by Samuel Taylor Coleridge
Xanadu - a.k.a. The Pleasure Dome
This might sound a little more exciting than it really is. As far as we can tell, it just means a big, especially nice palace, with pretty gardens all around it. The dome is a safe, sunny, happy place. In the poem, it stands for all the majesty and the triumph of mankind, since it's the house of an emperor. However, when it is compared to the power and the immensity of nature, it might not seem so big after all.
- Line 1: This is the only time the name of the palace is mentioned. This dream version of Xanadu is an allusion to a real historical place, built as a summer palace in what is now called Inner Mongolia. Marco Polo visited it, starting a legend that filtered all the way down to Samuel Coleridge in England.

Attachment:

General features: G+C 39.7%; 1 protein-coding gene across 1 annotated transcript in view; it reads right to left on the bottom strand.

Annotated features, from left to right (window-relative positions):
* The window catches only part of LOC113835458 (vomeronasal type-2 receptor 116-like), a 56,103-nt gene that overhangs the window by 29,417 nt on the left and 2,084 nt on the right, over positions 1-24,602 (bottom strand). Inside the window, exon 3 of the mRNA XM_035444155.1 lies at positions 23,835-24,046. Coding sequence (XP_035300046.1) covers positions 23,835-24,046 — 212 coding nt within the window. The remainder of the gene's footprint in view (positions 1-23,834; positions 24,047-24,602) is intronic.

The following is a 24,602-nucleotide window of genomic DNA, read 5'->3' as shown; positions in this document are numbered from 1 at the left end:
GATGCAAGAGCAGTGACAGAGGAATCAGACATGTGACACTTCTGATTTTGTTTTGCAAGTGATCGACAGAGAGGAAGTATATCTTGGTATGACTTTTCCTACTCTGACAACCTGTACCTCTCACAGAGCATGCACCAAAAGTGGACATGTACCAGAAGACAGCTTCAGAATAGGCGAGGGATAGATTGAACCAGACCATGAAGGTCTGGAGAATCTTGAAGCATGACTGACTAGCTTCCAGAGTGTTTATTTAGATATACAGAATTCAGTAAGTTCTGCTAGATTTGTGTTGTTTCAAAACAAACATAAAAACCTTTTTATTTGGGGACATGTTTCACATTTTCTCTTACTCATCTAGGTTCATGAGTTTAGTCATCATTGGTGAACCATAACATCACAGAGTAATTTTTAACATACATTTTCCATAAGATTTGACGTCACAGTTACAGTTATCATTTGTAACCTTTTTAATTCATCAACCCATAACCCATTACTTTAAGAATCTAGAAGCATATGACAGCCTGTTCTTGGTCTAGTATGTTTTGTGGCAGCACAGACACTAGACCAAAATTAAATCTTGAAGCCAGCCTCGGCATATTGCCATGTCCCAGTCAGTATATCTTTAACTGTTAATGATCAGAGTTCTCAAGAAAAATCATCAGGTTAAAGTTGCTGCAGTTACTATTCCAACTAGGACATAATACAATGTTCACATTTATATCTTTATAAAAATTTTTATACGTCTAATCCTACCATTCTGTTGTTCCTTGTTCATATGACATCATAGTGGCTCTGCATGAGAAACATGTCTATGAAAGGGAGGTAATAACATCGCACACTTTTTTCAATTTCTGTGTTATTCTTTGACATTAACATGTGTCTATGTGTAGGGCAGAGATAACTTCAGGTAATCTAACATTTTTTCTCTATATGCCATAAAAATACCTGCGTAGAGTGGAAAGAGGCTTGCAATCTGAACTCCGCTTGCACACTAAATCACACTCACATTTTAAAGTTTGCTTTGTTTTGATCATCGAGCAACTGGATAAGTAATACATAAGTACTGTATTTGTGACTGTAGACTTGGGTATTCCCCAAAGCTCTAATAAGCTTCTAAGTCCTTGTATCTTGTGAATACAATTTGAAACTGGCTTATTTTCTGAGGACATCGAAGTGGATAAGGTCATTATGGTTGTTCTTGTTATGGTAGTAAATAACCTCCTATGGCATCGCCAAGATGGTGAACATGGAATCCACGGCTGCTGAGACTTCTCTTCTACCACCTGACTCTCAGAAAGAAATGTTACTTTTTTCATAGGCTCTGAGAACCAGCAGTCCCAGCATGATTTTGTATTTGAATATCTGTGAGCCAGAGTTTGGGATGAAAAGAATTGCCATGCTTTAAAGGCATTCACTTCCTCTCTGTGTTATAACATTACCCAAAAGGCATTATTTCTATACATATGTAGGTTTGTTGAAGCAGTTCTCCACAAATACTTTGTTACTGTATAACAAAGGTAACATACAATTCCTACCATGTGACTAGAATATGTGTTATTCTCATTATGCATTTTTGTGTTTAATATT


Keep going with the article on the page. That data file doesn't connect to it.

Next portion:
- Line 2: Let's talk for a second about this "dome." What are we supposed to see in our heads when Coleridge uses that word? We'd guess that it's not meant to be just a dome hovering in space or an empty shell. The dome is his way of referring to the legendary palace of Xanadu. When you use one feature of a thing to refer to the whole, that's called metonymy.
- Line 31-32: This comes up in a few places, but here the dome is a symbol for the work of mankind, set against the natural world. The "shadow of the dome…on the waves" contrasts a building with the wild, unknowable power of nature - a major theme in this poem.